Obviously, the sane and the logical voices would say a disciplinary action would be enough to address the issue – if at all it was needed – or that it would be precisely in course to ignore the event because it was not a majority view there, in fact just a handful of students were for it, and it was not the first time in JNU.

— Was it a case fit for police intervention? Now, after a week of row and its spread to other universities, we can safely say NO. In the age-groupthe  of being students, we all are impulsive, reactive, susceptible to sentiments and above all, we question ethos if we don’t conform to them – even if it means airing our views about the state, about its affairs. Being a student should be about that. We need to get outraged and speak our mind whenever we see something wrong. That is permissible within the democratic norms – something that is even the top custodian of the Indian Constitution, the Supreme Court of India, accepts – saying unless words incite action, it is not a fit case for imposing sedition laws. We may be wrong, like here these ‘pro Afzal Guru’ protesters were, but then there were other possible means to handle the situation than a police intervention.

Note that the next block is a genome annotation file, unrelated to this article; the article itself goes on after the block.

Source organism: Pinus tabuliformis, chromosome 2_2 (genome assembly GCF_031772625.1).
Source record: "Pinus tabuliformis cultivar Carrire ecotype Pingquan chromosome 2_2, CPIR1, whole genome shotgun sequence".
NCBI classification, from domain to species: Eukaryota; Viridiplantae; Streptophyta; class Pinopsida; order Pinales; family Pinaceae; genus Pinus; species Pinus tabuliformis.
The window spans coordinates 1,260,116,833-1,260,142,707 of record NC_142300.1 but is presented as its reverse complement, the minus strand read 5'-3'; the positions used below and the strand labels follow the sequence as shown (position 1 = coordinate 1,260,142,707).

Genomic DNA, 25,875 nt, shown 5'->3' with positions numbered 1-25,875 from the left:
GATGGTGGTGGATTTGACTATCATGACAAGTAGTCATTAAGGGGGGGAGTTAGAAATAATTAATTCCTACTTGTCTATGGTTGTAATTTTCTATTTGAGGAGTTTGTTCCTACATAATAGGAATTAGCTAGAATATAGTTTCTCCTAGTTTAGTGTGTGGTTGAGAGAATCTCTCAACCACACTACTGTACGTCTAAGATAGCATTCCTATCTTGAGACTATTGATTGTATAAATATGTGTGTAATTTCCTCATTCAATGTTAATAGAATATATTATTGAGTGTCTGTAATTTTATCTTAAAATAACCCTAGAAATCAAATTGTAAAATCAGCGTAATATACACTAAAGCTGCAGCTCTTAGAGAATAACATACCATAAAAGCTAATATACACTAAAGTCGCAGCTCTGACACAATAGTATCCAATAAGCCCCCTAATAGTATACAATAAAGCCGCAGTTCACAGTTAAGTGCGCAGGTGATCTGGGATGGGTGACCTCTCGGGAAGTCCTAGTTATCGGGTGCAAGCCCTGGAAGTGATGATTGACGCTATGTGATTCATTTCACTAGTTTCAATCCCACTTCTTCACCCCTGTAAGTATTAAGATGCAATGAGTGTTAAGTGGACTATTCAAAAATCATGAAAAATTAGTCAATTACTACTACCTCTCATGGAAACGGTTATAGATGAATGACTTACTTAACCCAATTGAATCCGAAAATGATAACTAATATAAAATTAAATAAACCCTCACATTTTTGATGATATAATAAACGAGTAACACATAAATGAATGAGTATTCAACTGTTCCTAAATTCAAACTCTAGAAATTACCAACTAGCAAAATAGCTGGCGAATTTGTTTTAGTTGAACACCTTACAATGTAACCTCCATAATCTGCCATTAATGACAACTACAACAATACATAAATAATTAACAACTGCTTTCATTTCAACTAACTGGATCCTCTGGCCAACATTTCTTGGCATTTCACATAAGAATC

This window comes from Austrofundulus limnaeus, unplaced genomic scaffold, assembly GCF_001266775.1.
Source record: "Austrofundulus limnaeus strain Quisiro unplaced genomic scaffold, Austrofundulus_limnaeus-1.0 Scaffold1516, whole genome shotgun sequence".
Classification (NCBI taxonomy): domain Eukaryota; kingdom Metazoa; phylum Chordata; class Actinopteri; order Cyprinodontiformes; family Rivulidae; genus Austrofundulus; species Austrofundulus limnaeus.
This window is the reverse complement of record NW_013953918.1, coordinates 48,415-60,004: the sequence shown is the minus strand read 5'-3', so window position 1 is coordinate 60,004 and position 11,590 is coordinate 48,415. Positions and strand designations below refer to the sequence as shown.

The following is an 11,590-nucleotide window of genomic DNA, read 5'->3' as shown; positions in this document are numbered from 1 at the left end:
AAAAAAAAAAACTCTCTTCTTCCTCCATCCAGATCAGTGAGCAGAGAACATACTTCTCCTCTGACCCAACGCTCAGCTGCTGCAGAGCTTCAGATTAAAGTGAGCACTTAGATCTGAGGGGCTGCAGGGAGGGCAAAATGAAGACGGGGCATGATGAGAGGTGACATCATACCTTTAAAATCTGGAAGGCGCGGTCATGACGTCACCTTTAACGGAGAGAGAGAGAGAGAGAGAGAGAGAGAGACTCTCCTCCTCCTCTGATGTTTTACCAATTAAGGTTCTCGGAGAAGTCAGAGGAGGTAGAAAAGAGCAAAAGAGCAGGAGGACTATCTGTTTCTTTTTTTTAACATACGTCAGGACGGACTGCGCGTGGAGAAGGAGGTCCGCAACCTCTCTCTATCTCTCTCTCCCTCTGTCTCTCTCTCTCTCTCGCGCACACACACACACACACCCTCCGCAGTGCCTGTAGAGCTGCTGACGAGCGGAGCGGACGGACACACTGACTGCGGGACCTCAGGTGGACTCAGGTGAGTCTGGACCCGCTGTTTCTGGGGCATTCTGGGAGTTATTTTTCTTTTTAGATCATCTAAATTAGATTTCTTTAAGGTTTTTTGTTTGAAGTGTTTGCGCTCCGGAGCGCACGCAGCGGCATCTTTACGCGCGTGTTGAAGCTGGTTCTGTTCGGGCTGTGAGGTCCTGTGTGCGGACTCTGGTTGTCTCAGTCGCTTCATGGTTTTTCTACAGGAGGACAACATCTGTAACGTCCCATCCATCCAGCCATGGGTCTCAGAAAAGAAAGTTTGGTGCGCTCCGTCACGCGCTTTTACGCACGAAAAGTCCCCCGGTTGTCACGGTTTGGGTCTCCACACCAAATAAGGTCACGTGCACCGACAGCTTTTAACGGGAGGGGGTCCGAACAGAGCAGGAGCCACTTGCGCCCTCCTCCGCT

— That if the administration was hell-bent on ‘improving’ the situation, sanitizing JNU of anti-national elements? If it was so, and no problem in that, then why did the Delhi Police act so late. Reports say the Delhi Police had information prior to the event.

— What were they waiting for? If the Delhi Police can proactively raid a government run canteen (Kerala House beef controversy) in the name of taking precautionary measures to prevent any untoward incident in the name of beef politics, why didn’t they do so here?

— Since February 9, it was JNU. Since yesterday, it is Jadavpur University. University of Hyderabad is also delicately balanced at the moment. Now, in the name of taking tough action on the so-called ‘anti-national’ elements in our university system, in our academic institutions, aren’t we risking something much more insane – something that would vitiate the academic atmosphere by dividing students along the lines of differing ideologies?